Let’s sue Pennsylvania, Part II

Harrisburg's antiquated wastewater system combines sewage and storm water, contributing to the pollution that travels down the Susquehanna River and fouls the Chesapeake Bay.

Six weeks ago, we suggested that Maryland and Virginia should sue Pennsylvania for failing to comply with its commitments to reduce pollution entering the Chesapeake Bay (“Let’s sue Pennsylvania,” July 15). We even compared the situation to 18th century border skirmishes where shots were sometimes fired. A spokesman for Pennsylvania Gov. Tom Wolf called such litigation a terrible idea and suggested that Maryland send some of its Chesapeake tourism tax dollars upstream to pay for water quality improvements instead. Hah. Now, it turns out that this nonsense wasn’t the only crap Harrisburg was sending our way.

As detailed in a recent study by Washington, D.C.-based The Environmental Integrity Project, the city of Harrisburg — including Governor Wolf’s own residence — has been discharging a fairly extraordinary amount of human waste in our general direction. Last year alone, it was 1.4 billion gallons of sewage mixed with runoff from streets after storms (an unfortunate side effect of primitive infrastructure that sometimes combines the two waste streams), all of it ending up in the Susquehanna River, the Chesapeake’s largest freshwater source. Researchers found in the Susquehanna elevated levels of E. coli bacteria, a marker for human fecal matter. Capital Region Water (the municipal system’s operator) long ago promised to do better, signing a 2015 consent decree that has turned out to be toothless. The Pennsylvania Department of Environmental Protection isn’t doing much about it, and neither is the federal EPA. It appears nobody in Harrisburg wants to spend the money.


This, in a nutshell, is exactly how we’ve ended up with Pennsylvania investing more in excuses than in clean water. As noted in the EPA’s “Phase 3 Watershed Implementation Plans” findings of earlier this summer, Pennsylvania has fallen way behind Maryland and Virginia in cleanup efforts, perhaps hundreds of millions of dollars of annual spending behind. This has not gone unnoticed in Richmond or Annapolis, but so far Mr. Wolf’s counterparts appear to be treating this with great delicacy and restraint as if all those tons of pollution (much of it from agriculture but clearly a hefty amount from sewage treatment plants and storm water, too) represented some minor faux pas like putting one’s champagne flute to the left of the red wine glass at the annual state dinner. The fact is Pennsylvania agreed to reduce pollution substantially by 2025 not only for the Chesapeake Bay’s benefit but for its own waterways, too. At this rate, it’s just not going to happen.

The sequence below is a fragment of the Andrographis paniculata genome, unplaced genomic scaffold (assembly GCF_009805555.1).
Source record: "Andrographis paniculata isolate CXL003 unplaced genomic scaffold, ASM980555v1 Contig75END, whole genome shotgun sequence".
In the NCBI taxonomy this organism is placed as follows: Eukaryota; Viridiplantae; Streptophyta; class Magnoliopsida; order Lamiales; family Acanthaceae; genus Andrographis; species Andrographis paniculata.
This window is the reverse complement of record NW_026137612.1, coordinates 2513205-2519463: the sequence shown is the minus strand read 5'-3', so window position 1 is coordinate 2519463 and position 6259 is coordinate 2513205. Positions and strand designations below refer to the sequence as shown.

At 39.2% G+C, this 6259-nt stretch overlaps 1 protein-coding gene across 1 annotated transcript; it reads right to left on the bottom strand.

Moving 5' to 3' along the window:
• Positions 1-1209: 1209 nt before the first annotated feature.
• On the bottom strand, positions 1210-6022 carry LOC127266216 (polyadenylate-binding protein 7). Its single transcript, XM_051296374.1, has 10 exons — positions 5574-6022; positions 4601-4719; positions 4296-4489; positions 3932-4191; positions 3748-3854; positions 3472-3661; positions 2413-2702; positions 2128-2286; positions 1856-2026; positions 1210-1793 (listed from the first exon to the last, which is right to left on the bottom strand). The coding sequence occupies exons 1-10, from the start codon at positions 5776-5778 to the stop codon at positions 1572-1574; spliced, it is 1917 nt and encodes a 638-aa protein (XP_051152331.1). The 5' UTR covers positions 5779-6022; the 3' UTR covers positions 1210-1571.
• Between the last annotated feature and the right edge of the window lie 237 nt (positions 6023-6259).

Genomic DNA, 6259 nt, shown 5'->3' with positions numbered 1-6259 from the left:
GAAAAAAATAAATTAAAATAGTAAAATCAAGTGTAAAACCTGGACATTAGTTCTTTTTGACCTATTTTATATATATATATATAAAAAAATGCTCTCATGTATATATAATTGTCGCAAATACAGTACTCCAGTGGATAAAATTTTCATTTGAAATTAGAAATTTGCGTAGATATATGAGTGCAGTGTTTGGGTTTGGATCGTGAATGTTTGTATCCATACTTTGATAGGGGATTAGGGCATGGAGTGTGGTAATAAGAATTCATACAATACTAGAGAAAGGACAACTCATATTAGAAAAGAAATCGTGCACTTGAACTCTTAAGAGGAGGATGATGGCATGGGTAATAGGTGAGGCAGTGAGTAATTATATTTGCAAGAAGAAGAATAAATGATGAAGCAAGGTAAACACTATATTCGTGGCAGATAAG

Last week, Maryland Gov. Larry Hogan sent a letter to Governor Wolf and EPA Administrator Andrew Wheeler complaining about Pennsylvania’s failure to meet WIP goals including those Harrisburg discharges and a “troubling funding gap of over $300 million annually.” He also called on the EPA to use its oversight powers. Fair enough. Advocates have also called on all parties to put more pressure on Pennsylvania, including the Chesapeake Bay Foundation which seems to think Governor Hogan can achieve compliance with a strongly worded missive from the Chesapeake Executive Council (composed of all six governors of Chesapeake watershed states plus D.C.'s mayor), which Mr. Hogan currently chairs. We think that’s seriously wishful thinking.


Here’s how we’d write the next letter to Pennsylvania’s governor: “Dear Governor Wolf: Meet past commitments to clean up your act including the filth coming out of Harrisburg or we’re taking you to federal court for failure to comply with the Clean Water Act. Signed, your neighbors.” See? It doesn’t have to be especially long and flowery. Just get to the point. Expecting the EPA under Mr. Wheeler to take serious action against Pennsylvania, especially when the 2020 election looms and Pennsylvania happens to be a key swing state for Donald Trump? Good luck with that.

As for Pennsylvania’s cry of poverty, a point reinforced by Mr. Wolf’s spokesman just days ago, here’s a side note to J.J. Abbott: Instead of expecting Maryland and Virginia to hand over tourism dollars, why doesn’t your state just start charging a severance tax against all those polluting fracking wells? Pennsylvania is the only major natural gas-producing state that doesn’t charge a severance tax (it assesses a more affordable one-time fee for each well instead). Governor Wolf supports the severance tax, incidentally. Offering to direct any new revenue to clean up local health hazards ought to make it all the more attractive. Perhaps with the goal of making the Susquehanna near Harrisburg safe for swimming once again. That and the threat of litigation (as a judicial order might be a whole lot more costly to Keystone taxpayers than voluntary compliance) might just do the trick.

In either case, it’s time to stop treating Pennsylvania so gently. Baltimore may have its sewage spills, too, but local residents are paying through the nose to upgrade pipes and treatment plants under a far stricter consent decree. Our “friends” in Pennsylvania can do the same.